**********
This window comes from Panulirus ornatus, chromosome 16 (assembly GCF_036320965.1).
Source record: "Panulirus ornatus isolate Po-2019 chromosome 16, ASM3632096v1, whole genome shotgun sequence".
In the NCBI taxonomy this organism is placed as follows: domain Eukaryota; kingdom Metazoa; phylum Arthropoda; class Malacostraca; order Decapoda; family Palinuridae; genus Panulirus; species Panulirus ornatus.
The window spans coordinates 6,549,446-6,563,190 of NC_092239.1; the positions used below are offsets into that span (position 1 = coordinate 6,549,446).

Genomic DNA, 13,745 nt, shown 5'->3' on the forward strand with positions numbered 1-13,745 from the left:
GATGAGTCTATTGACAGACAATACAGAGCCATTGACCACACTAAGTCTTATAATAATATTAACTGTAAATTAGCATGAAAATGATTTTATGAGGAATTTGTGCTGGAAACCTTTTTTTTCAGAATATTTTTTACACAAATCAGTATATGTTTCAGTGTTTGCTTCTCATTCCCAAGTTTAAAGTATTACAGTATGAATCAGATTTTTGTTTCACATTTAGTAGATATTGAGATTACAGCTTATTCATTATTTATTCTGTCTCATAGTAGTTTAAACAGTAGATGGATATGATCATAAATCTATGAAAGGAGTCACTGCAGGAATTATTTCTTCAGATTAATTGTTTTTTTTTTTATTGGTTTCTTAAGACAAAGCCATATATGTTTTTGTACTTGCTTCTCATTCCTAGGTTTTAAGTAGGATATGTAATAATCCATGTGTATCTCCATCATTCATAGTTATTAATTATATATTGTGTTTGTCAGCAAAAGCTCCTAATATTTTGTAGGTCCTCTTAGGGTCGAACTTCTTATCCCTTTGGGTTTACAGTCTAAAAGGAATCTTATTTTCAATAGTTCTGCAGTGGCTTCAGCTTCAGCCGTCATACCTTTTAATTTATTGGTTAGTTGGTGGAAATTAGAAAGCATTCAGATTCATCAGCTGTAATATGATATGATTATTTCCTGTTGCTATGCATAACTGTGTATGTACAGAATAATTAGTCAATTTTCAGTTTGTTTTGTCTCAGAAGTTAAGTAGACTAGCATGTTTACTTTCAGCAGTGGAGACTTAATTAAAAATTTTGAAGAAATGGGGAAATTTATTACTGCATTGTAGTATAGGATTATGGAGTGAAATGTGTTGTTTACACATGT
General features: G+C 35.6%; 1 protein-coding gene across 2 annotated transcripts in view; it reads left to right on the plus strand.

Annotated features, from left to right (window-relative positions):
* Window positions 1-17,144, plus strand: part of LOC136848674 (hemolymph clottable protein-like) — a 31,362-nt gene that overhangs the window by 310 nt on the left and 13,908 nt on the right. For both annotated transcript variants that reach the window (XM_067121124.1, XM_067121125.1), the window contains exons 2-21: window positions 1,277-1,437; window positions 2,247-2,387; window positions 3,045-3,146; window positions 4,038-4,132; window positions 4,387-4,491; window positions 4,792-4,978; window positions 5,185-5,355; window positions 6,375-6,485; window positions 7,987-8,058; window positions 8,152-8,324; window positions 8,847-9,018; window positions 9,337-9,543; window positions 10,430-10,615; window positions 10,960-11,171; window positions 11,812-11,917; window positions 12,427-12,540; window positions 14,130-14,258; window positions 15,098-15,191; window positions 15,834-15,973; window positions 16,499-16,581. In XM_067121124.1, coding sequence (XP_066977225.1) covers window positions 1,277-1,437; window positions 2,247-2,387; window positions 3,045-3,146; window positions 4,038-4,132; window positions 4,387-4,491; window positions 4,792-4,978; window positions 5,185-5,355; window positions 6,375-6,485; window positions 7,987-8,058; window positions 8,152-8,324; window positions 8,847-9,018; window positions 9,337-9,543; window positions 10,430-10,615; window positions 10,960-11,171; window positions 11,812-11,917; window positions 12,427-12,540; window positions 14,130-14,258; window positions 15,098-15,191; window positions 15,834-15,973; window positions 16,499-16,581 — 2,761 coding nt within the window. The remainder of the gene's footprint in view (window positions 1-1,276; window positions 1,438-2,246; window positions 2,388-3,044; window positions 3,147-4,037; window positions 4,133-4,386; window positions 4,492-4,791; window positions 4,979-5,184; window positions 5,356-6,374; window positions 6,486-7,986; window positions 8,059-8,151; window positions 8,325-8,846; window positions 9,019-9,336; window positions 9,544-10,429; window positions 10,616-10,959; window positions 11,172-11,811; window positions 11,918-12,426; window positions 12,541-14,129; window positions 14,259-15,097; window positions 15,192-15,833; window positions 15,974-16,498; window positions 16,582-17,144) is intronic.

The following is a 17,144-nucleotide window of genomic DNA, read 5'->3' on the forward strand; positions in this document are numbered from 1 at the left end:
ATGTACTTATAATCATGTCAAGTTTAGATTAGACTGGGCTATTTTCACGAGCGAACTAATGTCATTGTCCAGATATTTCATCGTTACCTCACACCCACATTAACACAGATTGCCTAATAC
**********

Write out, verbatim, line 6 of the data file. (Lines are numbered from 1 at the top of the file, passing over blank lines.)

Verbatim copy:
GATGAGTCTATTGACAGACAATACAGAGCCATTGACCACACTAAGTCTTATAATAATATTAACTGTAAATTAGCATGAAAATGATTTTATGAGGAATTTGTGCTGGAAACCTTTTTTTTCAGAATATTTTTTACACAAATCAGTATATGTTTCAGTGTTTGCTTCTCATTCCCAAGTTTAAAGTATTACAGTATGAATCAGATTTTTGTTTCACATTTAGTAGATATTGAGATTACAGCTTATTCATTATTTATTCTGTCTCATAGTAGTTTAAACAGTAGATGGATATGATCATAAATCTATGAAAGGAGTCACTGCAGGAATTATTTCTTCAGATTAATTGTTTTTTTTTTTATTGGTTTCTTAAGACAAAGCCATATATGTTTTTGTACTTGCTTCTCATTCCTAGGTTTTAAGTAGGATATGTAATAATCCATGTGTATCTCCATCATTCATAGTTATTAATTATATATTGTGTTTGTCAGCAAAAGCTCCTAATATTTTGTAGGTCCTCTTAGGGTCGAACTTCTTATCCCTTTGGGTTTACAGTCTAAAAGGAATCTTATTTTCAATAGTTCTGCAGTGGCTTCAGCTTCAGCCGTCATACCTTTTAATTTATTGGTTAGTTGGTGGAAATTAGAAAGCATTCAGATTCATCAGCTGTAATATGATATGATTATTTCCTGTTGCTATGCATAACTGTGTATGTACAGAATAATTAGTCAATTTTCAGTTTGTTTTGTCTCAGAAGTTAAGTAGACTAGCATGTTTACTTTCAGCAGTGGAGACTTAATTAAAAATTTTGAAGAAATGGGGAAATTTATTACTGCATTGTAGTATAGGATTATGGAGTGAAATGTGTTGTTTACACATGT